Your broker tells you it’s best to negotiate the asset allocation at the beginning, in the letter of intent stage, rather than down the road. They advise you to do this because it affects how much you’ll get to keep after taxes and is often a point of contention.
After some back and forth, you and the buyer agree to the following allocation:
Furniture, Fixtures, and Equipment: $250,000
The value of your machinery, tools, desks, chairs, computers, vehicles, and other hard assets that are used in all areas of your business. This does not include inventory, though.
The amount of currently in-stock raw materials or finished goods you will be leaving with the buyer. The value of which should be taken at your cost, not what you sell it for.
The value assigned to your covenant not to compete with the buyer. You’ll have to agree to not compete with the buyer in a certain geography for an amount of time. This is typically limited to the area your company does business and a little beyond.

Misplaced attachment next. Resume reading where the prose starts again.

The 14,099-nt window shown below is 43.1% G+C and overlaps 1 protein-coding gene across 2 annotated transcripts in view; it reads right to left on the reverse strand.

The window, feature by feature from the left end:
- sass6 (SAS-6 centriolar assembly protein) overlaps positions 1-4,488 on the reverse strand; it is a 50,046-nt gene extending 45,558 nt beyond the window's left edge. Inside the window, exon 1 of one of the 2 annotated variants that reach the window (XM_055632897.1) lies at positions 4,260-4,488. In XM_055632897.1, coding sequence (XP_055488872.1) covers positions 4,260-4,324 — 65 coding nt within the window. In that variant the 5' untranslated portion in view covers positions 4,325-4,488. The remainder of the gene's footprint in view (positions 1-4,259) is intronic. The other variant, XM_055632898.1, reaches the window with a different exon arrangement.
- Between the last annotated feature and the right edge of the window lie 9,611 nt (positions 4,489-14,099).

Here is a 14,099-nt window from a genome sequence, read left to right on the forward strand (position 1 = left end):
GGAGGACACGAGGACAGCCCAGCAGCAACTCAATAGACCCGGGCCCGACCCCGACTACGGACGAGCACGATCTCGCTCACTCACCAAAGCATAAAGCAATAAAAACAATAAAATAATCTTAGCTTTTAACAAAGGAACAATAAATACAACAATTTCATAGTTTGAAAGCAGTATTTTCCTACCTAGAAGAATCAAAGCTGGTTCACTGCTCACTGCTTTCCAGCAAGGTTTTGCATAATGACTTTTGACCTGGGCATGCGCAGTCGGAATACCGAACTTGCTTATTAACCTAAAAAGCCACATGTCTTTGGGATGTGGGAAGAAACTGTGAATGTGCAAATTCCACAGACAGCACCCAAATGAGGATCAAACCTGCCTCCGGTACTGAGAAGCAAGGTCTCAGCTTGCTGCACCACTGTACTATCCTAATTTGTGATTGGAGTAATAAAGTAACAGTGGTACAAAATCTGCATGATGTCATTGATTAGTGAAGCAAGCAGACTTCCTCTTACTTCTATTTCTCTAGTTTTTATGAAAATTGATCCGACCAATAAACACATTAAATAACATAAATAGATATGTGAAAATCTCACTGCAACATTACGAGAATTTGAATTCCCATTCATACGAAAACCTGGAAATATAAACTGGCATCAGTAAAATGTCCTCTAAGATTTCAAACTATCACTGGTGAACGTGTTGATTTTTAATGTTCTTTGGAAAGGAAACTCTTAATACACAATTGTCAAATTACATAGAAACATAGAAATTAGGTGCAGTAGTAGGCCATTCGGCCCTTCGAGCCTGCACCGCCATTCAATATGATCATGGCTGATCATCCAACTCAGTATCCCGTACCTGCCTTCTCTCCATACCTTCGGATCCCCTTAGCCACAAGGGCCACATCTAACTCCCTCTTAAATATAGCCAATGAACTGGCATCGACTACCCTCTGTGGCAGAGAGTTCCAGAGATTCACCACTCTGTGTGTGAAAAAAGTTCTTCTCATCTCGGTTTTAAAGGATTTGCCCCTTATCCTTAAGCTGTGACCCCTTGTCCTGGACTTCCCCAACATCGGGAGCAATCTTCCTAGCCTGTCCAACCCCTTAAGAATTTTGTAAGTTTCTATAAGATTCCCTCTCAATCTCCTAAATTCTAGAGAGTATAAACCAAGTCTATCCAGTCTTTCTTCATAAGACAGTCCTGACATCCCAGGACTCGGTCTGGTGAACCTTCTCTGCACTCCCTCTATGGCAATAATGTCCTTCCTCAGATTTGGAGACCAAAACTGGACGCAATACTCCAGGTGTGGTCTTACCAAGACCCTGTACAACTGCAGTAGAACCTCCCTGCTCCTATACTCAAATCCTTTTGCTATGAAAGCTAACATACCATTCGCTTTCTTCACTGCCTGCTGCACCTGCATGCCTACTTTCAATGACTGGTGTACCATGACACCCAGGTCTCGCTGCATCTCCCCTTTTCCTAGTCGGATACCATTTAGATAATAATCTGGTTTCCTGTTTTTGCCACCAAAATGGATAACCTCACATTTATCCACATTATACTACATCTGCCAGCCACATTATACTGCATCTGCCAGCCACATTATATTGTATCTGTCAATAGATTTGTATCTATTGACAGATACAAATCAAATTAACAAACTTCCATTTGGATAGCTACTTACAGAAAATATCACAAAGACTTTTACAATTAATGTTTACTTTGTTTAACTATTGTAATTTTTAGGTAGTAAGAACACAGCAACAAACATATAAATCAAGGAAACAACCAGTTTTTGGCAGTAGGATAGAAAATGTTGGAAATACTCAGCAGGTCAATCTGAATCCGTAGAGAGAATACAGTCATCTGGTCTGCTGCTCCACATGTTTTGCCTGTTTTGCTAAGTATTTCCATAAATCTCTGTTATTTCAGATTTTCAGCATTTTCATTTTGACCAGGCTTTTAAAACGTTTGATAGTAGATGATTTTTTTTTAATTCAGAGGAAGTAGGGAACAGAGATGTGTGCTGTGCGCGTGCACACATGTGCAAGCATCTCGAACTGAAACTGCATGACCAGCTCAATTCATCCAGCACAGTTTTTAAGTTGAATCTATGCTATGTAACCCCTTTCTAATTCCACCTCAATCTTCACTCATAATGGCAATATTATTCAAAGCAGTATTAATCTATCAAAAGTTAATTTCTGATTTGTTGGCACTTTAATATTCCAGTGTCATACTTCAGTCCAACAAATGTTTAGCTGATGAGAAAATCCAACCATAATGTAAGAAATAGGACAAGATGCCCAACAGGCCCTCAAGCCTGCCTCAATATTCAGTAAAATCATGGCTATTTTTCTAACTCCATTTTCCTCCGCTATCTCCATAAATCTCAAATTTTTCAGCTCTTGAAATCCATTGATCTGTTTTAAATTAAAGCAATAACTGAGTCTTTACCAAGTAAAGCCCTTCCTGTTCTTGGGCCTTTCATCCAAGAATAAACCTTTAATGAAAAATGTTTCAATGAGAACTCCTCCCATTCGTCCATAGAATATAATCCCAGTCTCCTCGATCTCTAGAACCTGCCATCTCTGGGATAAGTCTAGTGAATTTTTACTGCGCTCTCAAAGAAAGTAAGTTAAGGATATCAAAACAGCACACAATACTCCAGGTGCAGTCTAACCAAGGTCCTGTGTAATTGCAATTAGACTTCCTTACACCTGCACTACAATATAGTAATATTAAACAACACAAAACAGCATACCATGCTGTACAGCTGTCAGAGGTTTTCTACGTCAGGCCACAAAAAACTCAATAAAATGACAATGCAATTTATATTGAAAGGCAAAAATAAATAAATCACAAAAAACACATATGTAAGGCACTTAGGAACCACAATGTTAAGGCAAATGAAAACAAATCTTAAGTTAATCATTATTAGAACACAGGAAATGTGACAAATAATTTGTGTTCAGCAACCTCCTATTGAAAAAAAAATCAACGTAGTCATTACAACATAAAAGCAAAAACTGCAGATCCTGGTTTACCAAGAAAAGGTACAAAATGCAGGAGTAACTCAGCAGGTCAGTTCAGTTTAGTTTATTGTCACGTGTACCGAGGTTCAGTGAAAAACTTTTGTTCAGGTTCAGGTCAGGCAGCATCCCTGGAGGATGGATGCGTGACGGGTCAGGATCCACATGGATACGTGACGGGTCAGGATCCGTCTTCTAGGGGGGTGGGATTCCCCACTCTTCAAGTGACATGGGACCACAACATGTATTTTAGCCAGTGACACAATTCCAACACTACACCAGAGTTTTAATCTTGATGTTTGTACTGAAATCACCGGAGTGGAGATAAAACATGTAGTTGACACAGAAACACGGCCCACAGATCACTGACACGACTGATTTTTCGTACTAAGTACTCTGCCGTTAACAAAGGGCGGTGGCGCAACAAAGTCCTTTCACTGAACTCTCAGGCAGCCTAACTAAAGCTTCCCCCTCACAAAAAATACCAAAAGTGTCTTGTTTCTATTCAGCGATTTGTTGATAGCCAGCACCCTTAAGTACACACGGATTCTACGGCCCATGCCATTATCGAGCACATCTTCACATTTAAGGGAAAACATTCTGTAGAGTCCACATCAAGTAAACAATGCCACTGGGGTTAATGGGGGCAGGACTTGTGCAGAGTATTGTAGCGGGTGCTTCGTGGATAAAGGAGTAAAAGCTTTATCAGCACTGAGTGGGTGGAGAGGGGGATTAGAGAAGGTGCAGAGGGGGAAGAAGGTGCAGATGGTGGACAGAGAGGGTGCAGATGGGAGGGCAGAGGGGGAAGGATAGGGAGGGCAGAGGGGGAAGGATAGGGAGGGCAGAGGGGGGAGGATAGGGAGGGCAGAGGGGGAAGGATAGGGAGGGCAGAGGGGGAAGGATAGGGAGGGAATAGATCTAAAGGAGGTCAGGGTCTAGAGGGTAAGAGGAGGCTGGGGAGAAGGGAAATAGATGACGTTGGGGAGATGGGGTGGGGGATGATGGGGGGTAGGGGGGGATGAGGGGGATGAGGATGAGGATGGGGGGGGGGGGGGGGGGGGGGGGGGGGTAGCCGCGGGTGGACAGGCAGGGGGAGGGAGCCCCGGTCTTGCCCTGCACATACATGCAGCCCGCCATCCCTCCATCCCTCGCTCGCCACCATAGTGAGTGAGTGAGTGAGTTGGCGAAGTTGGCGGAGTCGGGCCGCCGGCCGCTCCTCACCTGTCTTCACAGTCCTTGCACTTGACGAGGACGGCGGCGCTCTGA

The value assigned to your consultation and training with the buyer post-closing for which you will not be paid (this is the payment).
This was calculated by taking the sale price of $1,000,000 and subtracting the sum of the other 4 categories ($400,000). This is the value of your brand, reputation, customers, knowledge, website, intellectual property, and any other intangible your business has created over the years.
By using the following equation, you can see how the value of goodwill is determined:
How is Goodwill Taxed in a Business Sale?
Since asset sales are more common in lower middle market sales, we will cover the taxation of goodwill in an asset sale in this article.
In an asset sale, goodwill is taxed at a long-term capital gains rate. Long-term capital gains rates will usually range between 15%-20%, but will ultimately be determined by the gain you receive from selling the asset.
The buyer who purchases your business can amortize (write-off on their taxes) the goodwill over 15 years but cannot write it all off at once. This means they will write off 1/15th of the goodwill each year.
What Amount of Goodwill do the Buyer and Seller Want?
The amount of goodwill in the sale will be affected by the amounts allocated to other asset classes. If there is less allocated to the other assets, then goodwill will be higher. If there is more allocated to other assets, then the goodwill will be lower.